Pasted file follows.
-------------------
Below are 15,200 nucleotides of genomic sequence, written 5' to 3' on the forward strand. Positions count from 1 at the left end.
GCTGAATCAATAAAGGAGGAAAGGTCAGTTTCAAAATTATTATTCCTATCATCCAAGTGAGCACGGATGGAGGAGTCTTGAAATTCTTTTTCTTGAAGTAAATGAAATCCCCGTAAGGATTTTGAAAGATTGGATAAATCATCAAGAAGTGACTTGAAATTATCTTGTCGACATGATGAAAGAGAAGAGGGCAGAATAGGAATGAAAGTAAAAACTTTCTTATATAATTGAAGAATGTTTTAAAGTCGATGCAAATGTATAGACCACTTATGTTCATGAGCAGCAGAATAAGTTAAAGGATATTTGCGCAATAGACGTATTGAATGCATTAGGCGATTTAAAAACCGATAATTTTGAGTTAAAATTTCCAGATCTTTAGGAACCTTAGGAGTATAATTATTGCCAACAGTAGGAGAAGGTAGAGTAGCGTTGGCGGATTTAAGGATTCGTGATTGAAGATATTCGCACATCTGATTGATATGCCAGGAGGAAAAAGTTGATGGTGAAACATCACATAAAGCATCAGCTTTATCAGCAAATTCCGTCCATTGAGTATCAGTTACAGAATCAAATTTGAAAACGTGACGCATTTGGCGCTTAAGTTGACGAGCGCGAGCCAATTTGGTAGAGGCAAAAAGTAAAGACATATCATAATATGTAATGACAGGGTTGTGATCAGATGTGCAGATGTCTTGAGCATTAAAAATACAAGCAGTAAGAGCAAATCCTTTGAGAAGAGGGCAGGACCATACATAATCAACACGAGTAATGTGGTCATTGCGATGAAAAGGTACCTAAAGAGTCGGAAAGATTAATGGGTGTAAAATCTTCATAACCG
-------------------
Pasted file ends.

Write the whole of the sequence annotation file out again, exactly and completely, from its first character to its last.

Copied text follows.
Below are 15,200 nucleotides of genomic sequence, written 5' to 3' on the forward strand. Positions count from 1 at the left end.
GCTGAATCAATAAAGGAGGAAAGGTCAGTTTCAAAATTATTATTCCTATCATCCAAGTGAGCACGGATGGAGGAGTCTTGAAATTCTTTTTCTTGAAGTAAATGAAATCCCCGTAAGGATTTTGAAAGATTGGATAAATCATCAAGAAGTGACTTGAAATTATCTTGTCGACATGATGAAAGAGAAGAGGGCAGAATAGGAATGAAAGTAAAAACTTTCTTATATAATTGAAGAATGTTTTAAAGTCGATGCAAATGTATAGACCACTTATGTTCATGAGCAGCAGAATAAGTTAAAGGATATTTGCGCAATAGACGTATTGAATGCATTAGGCGATTTAAAAACCGATAATTTTGAGTTAAAATTTCCAGATCTTTAGGAACCTTAGGAGTATAATTATTGCCAACAGTAGGAGAAGGTAGAGTAGCGTTGGCGGATTTAAGGATTCGTGATTGAAGATATTCGCACATCTGATTGATATGCCAGGAGGAAAAAGTTGATGGTGAAACATCACATAAAGCATCAGCTTTATCAGCAAATTCCGTCCATTGAGTATCAGTTACAGAATCAAATTTGAAAACGTGACGCATTTGGCGCTTAAGTTGACGAGCGCGAGCCAATTTGGTAGAGGCAAAAAGTAAAGACATATCATAATATGTAATGACAGGGTTGTGATCAGATGTGCAGATGTCTTGAGCATTAAAAATACAAGCAGTAAGAGCAAATCCTTTGAGAAGAGGGCAGGACCATACATAATCAACACGAGTAATGTGGTCATTGCGATGAAAAGGTACCTAAAGAGTCGGAAAGATTAATGGGTGTAAAATCTTCATAACCG